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Gun scare sets off panic at Bethesda-Chevy Chase High School

Students huddled inside classrooms while worried parents gathered in parking lots texting their children. Police say they didn't find a gun.

BETHESDA, Md. — A gun scare at Bethesda-Chevy Chase High School Wednesday had teachers bracing classroom doors, students planning escape routes and parents racing to the school.

In the end, police did not find a gun, but the lockdown in Montgomery County was a haunting echo of the all-too-familiar attacks on America's schools. 

"I'm really terrified right now," said a mother standing in a parking lot texting her daughter through tears before the all clear.

Dozens of parents came together in a fearful vigil outside the B-CC High School, as they awaited more information. 

"It's horrifying, completely horrifying," parent Amy Doyle said, her voice cracking. "I had no idea how terrifying it would be."

School officials said the school entered lockdown around 10 a.m. due to a verbal fight in the the hallways between several students. One student texted his mom that someone had pulled a gun, and the principal ordered a lockdown. 

"The teacher just closed the door and put a chair in to hold it closed," 18-year-old Heman Daniel said.  

The lockdown was lifted shortly after 11 a.m. The school tweeted out a notice that all students were safe, and that school would dismiss at noon under the previously planned "early release schedule."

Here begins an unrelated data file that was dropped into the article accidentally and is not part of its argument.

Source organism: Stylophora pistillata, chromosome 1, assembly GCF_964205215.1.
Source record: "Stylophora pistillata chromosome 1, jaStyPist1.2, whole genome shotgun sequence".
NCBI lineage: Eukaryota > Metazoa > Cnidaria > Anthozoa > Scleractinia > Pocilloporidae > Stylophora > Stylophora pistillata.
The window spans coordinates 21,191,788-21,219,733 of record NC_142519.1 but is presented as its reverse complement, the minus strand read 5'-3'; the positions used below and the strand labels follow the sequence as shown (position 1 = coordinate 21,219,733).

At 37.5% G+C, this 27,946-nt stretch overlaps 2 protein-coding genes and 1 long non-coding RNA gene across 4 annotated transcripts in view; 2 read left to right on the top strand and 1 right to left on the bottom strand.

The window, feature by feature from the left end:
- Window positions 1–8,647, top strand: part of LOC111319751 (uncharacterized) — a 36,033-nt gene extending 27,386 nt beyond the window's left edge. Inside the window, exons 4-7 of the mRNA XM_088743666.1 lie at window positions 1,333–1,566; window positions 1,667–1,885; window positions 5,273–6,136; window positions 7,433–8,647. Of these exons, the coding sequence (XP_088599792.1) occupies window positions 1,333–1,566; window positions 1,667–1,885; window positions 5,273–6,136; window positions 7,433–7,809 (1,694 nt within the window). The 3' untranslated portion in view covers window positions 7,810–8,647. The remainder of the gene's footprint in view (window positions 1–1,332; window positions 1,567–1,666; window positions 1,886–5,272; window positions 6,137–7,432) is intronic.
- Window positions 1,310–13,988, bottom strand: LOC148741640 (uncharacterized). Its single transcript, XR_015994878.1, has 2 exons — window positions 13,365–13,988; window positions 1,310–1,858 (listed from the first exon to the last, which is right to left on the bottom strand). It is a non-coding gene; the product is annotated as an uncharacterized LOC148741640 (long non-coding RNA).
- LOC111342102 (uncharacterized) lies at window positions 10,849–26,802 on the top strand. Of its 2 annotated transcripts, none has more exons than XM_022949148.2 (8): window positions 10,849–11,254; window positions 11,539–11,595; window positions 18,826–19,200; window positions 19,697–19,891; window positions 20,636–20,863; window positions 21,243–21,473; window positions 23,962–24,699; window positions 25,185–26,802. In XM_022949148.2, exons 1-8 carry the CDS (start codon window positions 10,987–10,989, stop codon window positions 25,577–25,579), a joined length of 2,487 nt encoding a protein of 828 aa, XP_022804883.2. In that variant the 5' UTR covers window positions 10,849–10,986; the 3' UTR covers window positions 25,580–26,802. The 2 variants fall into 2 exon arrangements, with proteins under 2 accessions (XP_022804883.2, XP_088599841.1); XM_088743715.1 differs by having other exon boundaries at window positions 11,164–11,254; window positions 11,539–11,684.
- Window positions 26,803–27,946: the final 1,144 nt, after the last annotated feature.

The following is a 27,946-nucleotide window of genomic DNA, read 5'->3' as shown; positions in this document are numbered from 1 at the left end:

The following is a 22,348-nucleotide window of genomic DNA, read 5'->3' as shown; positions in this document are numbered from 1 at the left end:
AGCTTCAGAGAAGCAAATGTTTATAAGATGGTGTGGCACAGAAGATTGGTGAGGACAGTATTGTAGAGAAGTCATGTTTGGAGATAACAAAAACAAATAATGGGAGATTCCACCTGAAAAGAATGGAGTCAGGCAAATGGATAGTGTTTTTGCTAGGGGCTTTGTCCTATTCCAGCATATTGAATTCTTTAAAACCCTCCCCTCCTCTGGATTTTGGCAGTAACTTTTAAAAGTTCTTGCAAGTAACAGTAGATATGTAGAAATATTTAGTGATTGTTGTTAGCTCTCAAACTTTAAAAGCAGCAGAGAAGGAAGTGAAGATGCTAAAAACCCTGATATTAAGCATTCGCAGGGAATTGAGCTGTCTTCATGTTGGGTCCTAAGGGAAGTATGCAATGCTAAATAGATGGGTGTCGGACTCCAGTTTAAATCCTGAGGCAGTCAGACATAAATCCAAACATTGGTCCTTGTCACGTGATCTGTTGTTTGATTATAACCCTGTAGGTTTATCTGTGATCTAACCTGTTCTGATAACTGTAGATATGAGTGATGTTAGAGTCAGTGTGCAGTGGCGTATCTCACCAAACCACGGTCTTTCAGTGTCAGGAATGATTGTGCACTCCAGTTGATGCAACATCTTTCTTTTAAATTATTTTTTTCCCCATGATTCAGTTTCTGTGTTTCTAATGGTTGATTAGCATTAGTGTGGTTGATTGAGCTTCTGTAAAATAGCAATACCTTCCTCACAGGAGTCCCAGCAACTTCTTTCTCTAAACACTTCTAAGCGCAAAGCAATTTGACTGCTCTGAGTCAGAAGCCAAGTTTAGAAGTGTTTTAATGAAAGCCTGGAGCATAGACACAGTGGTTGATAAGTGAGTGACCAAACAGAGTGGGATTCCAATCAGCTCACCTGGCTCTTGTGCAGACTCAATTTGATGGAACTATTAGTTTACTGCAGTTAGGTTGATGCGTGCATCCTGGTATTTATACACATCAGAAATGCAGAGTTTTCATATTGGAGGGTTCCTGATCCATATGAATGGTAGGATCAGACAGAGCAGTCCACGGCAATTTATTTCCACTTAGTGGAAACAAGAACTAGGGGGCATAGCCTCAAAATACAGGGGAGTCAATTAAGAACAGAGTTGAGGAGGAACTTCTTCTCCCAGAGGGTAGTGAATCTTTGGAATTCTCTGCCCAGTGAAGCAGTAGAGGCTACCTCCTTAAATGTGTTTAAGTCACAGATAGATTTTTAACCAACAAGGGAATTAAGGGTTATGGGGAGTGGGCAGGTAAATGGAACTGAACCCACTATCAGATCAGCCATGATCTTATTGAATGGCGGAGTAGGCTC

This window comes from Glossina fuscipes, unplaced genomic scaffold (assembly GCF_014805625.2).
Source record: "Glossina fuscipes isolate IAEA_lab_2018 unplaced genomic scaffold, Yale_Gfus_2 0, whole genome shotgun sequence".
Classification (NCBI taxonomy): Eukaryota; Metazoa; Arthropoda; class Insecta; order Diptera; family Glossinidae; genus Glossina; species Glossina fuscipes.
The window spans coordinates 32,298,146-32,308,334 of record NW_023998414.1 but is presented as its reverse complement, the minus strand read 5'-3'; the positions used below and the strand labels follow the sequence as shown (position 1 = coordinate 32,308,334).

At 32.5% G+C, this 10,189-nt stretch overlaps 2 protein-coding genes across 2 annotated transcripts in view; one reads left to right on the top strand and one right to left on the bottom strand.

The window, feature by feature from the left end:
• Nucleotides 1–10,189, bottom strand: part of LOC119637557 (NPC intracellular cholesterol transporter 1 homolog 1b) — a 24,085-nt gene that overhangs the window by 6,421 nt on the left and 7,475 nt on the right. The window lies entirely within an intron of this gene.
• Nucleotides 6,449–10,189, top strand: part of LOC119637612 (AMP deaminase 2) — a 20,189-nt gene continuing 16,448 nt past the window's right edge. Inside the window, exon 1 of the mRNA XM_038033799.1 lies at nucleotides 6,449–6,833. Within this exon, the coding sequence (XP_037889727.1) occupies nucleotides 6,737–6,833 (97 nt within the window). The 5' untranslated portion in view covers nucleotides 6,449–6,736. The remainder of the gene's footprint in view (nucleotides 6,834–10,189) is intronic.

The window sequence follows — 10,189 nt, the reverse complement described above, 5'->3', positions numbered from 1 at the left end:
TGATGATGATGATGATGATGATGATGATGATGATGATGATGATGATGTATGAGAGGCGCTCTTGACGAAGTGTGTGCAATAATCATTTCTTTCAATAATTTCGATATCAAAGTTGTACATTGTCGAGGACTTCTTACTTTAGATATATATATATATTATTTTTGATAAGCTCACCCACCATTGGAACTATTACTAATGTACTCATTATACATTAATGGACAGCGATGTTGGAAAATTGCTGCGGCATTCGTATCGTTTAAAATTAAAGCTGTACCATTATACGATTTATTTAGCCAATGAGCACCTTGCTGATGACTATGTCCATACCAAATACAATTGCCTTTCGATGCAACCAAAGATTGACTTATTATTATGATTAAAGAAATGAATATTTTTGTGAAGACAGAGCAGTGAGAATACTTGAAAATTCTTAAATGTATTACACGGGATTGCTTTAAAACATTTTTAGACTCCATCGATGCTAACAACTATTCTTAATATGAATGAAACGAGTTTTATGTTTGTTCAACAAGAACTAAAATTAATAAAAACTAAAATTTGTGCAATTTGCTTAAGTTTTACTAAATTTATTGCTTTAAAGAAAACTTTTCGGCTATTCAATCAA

"There're too many guns in this country," said Christo Doyle, whose 15-year-old daughter, Frances, was inside. "There's no reason a 17 year old should have access to a gun. Ever. We need to do something to change this."

Some parents said the incident was enough to convince them new communication plans are needed. 

"They need a 21st century, real time communication plan to communicate with teachers and students," Lyric Winiki, the Parent Teacher Student Association presoident, said. "Don't leave them without communication for well over an hour."

Montgomery County's prosecutor said authorities seized six guns from teens at Montgomery County high schools in 2021-- five of them untraceable ghost guns.

 "These are high school age kids," State's Attorney John McCarthy said. "We need them to work with us."

Starting Thursday, McCarthy is launching an unprecedented series of assemblies at every county high school, urging kids to report safety incidents, even if they do it anonymously. 

"They know things, many times about what's going on in schools that we don't know," he said.

Parents can opt their kids out of those assemblies. But the prosecutor says they're not anti-gun presentations. He says they're just about keeping our schools and our students safe.

RELATED: MCPS adds gun education to the lesson plan

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